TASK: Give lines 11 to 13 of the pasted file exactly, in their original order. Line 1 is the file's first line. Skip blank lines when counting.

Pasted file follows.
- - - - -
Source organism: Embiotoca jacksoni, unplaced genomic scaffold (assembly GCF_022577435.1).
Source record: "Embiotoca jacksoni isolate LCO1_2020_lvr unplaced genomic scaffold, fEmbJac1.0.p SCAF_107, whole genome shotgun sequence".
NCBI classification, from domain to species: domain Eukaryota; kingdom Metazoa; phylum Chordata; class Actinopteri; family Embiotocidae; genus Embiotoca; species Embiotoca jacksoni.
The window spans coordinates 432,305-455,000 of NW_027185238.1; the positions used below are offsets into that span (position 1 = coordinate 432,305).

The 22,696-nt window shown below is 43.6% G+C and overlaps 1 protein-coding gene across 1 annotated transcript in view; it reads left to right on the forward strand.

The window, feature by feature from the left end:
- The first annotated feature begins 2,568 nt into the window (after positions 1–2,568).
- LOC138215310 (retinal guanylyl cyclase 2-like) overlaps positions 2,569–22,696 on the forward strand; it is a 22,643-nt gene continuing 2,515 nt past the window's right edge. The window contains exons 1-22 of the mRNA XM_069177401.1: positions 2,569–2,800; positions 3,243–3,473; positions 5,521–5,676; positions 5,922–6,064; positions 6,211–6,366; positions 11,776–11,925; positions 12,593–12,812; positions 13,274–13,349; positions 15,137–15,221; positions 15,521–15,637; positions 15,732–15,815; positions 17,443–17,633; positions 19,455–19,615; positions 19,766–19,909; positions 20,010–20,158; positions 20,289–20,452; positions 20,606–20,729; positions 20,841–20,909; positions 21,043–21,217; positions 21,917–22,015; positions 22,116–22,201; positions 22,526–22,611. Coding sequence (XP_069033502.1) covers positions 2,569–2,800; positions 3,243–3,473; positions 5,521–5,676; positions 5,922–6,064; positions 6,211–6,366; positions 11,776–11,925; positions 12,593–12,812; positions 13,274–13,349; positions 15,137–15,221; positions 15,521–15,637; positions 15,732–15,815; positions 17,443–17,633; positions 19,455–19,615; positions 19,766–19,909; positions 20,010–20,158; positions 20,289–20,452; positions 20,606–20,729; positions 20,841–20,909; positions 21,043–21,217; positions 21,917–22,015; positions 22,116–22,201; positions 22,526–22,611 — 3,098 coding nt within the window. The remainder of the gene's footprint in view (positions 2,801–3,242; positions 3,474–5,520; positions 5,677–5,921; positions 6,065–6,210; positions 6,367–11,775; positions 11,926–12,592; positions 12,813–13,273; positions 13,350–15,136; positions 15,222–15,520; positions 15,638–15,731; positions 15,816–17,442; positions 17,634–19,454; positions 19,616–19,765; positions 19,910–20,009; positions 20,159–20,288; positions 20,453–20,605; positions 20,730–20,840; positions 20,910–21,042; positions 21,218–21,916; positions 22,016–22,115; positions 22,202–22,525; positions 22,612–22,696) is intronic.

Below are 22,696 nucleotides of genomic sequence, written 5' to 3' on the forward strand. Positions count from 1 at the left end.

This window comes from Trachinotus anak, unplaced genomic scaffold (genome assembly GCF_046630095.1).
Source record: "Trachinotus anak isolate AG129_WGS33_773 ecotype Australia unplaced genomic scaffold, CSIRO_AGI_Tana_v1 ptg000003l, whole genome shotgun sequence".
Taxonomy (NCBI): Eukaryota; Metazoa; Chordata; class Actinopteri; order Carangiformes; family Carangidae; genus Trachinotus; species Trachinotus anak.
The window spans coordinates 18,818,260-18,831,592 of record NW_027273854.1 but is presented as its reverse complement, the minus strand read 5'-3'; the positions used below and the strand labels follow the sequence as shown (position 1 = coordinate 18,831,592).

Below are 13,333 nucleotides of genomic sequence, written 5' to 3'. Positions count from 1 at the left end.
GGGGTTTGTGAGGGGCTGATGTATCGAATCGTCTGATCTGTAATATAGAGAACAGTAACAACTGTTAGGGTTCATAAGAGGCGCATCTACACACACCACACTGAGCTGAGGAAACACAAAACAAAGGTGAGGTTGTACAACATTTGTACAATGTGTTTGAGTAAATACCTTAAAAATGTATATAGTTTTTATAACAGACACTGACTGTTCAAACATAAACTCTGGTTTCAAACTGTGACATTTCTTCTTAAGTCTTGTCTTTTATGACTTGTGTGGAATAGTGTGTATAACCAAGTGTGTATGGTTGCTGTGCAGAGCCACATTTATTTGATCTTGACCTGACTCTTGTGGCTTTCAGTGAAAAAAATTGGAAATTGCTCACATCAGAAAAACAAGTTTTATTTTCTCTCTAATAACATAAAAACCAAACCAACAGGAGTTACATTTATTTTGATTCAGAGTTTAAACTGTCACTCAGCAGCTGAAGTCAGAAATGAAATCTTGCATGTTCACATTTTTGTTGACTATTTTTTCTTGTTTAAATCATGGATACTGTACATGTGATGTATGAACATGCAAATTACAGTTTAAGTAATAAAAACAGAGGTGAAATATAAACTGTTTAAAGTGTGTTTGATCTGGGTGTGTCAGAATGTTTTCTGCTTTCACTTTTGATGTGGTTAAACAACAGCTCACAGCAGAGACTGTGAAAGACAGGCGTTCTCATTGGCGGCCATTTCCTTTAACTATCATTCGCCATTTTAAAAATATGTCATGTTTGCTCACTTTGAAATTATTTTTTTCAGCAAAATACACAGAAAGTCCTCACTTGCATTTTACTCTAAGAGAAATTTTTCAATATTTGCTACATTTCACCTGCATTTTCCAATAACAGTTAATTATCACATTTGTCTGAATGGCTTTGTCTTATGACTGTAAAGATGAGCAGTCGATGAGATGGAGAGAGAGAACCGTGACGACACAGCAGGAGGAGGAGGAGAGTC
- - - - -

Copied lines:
Source record: "Trachinotus anak isolate AG129_WGS33_773 ecotype Australia unplaced genomic scaffold, CSIRO_AGI_Tana_v1 ptg000003l, whole genome shotgun sequence".
Taxonomy (NCBI): Eukaryota; Metazoa; Chordata; class Actinopteri; order Carangiformes; family Carangidae; genus Trachinotus; species Trachinotus anak.
The window spans coordinates 18,818,260-18,831,592 of record NW_027273854.1 but is presented as its reverse complement, the minus strand read 5'-3'; the positions used below and the strand labels follow the sequence as shown (position 1 = coordinate 18,831,592).